I know what conspiracy theorists like Alex Jones are like. I’ve taken one on in court

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 (Getty Images)
(Getty Images)

As an attorney who has personally taken on a conspiracy theorist who believes himself above the law, I have followed the litigation in Texas against Alex Jones with keen interest.

Alex Jones whining about the unfairness of the legal system is the height of hypocrisy. Jones built an alt-right media empire reliant on legal protections that shielded him from being held responsible for the very real harm that he caused to innocent people. His ability to spout hate and vitriol is largely protected by the First Amendment and other state and federal laws. He’s used the platform provided by the protections in the American legal system to peddle snake-oil remedies around the globe and line his own pocketbook. And yet, even in the event of a judgment, his personal assets are largely shielded by laws that prohibit creditors from taking his home, his retirement accounts, and many kinds of other assets. He thrives precisely because of the rule of law.

But sauce for the goose is now sauce for the gander. Having been haled into court for his defamatory attacks on innocent parents who lost their children at Sandy Hook, Jones steadfastly declined to abide by the rules of civil procedure and orders of the court. He refused to turn over documents and other evidence that likely demonstrated his knowledge that his statements about Sandy Hook and about the victims’ parents were false all along. He’s outrageously called upon his army of disbelievers to deliver the plaintiffs’ counsel’s “head on a pike.” Jones presumes the legal system should protect him, but should not govern him.

We saw the same duplicity in our recent litigation against another Sandy Hook conspiracy theorist, James Fetzer. There, Fetzer refused to follow the rules of civil procedure — to be held to the same standard as any other litigant in our judicial system. The court applied the rules and correctly found that Fetzer had defamed our client, Lenny Pozner, whose young son was undeniably and tragically murdered at Sandy Hook Elementary School. A jury applied the rules given to it by the court, considered the evidence and awarded Pozner $450,000.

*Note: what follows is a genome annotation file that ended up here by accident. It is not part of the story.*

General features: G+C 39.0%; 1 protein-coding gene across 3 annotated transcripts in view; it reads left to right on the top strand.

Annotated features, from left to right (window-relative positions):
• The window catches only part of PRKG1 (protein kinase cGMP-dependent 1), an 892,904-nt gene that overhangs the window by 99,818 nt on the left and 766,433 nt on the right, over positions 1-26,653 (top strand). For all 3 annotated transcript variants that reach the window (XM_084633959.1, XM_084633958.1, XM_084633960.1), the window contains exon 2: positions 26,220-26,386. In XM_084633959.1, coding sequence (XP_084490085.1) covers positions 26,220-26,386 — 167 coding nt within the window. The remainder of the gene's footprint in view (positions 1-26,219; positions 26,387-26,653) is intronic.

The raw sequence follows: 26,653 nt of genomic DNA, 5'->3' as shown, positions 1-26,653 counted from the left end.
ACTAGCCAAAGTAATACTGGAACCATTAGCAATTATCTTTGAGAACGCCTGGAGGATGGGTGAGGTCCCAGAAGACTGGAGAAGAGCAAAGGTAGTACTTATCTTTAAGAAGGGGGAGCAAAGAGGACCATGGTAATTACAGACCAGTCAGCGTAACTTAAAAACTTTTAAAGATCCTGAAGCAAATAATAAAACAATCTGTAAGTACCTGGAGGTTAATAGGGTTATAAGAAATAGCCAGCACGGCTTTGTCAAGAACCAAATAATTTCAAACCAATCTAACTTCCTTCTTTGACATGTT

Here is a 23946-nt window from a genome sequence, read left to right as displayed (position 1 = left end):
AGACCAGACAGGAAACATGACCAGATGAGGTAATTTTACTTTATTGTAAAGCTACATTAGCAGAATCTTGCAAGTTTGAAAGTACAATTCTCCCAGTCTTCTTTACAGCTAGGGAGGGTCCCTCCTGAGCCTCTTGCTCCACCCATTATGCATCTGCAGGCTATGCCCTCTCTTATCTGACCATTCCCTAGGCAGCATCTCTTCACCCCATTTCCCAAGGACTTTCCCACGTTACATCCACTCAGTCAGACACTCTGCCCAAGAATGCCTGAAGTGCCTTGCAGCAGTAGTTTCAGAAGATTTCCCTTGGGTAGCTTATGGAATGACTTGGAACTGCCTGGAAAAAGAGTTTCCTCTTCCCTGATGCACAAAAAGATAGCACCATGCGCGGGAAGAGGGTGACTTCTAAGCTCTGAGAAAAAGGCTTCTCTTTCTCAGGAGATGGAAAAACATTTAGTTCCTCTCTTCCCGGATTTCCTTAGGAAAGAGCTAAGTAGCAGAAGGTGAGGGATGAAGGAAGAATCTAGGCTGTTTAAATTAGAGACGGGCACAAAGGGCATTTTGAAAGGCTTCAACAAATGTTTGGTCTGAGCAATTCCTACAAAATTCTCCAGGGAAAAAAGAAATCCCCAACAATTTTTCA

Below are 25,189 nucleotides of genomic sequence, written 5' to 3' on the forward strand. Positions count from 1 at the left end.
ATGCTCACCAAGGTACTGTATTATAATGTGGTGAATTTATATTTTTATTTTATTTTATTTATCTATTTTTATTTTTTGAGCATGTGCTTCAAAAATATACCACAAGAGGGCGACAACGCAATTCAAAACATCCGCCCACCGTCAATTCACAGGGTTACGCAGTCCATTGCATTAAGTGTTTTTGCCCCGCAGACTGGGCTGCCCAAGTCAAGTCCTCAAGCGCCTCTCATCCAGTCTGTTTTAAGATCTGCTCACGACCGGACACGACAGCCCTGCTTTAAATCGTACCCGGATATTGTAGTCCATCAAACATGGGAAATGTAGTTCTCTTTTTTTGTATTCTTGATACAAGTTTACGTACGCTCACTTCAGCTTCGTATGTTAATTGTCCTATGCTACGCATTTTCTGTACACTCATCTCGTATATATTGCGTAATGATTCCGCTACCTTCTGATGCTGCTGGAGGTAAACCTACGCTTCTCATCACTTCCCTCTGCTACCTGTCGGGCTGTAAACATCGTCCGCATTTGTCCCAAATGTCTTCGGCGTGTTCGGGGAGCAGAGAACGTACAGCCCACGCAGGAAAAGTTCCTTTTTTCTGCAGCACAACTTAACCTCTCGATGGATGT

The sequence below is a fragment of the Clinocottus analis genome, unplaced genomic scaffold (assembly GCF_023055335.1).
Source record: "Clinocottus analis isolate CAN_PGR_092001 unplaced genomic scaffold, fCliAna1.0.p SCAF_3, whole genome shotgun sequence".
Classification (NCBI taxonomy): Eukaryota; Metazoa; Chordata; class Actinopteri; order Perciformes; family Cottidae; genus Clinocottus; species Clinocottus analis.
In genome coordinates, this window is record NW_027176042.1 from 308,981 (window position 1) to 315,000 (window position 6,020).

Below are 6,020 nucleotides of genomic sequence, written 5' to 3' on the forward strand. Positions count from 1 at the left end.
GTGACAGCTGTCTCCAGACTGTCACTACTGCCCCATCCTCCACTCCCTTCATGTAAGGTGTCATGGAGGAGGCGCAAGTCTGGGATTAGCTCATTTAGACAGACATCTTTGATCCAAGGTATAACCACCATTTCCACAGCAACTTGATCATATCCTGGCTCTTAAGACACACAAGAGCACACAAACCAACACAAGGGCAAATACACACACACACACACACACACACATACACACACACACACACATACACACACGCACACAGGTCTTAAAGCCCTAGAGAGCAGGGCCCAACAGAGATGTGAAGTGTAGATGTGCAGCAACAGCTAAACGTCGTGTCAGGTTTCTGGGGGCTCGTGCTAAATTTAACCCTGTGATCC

Fetzer, like Jones, refused to abide by court orders. His intentional, repeated violation of court orders resulted in sanctions of another $650,000. And yet, like Jones, Fetzer complains incessantly that the judge, and the legal system itself, in our case was unfair. But like Jones, Fetzer still benefits from rules and laws that enable him to shield nearly all of his assets from that $1.1 million judgment.

This double standard is representative of a larger wave of duplicity among right-wing firebrands. They wring their hands and gnash their teeth at the alleged erosion of American values. They espouse a supposed love of country and cry for a return to the good old days of law and order. But they are the first to cry foul when held to account for their flagrant violations of those very laws and rules.

Freedom of speech is treasured in America, but even fundamental rights come with limitations. Speech is protected, for instance, but it is illegal to threaten to assassinate the president. We’ve enacted laws that make it a crime to shoot another person you may think wronged you in some way. We attempt to protect the greater public by outlawing drunk driving, mandating seatbelt use, and – gasp! – wearing masks in the face of a global pandemic. Some people, no matter the evidence, refuse to recognize or comply with these social pacts. And nothing does more to both communicate these false narratives or shield those who propagate them from even so much as the public shame that ought to attach to spreading such hurtful lies than the internet.

The American court system is uniquely positioned to address the demonstrably false, harmful speech propagated and spread through a largely unregulated internet like a viral alt-right opium. We have rules in place that dictate what behavior or speech is legally acceptable, and a process by which we can legally prove certain speech to be false. Our juries determine the cost associated with illegal, harmful speech. And today, where the majority of people understand on some level that we are fundamentally connected to and impacted by the actions of others, pursuing people who wish to take advantage of the benefits of our legal system while simultaneously and intentionally attempting to avoid legal obligations imposed by that system is critical.

From election results to international influence on our political system, the truth matters – and is at risk – now more than ever. I applaud the lawyers in Texas who have taken on this righteous battle, and look forward to hearing what the jury decides are the damages Alex Jones rightfully owes. Nothing short of our democracy depends on it.

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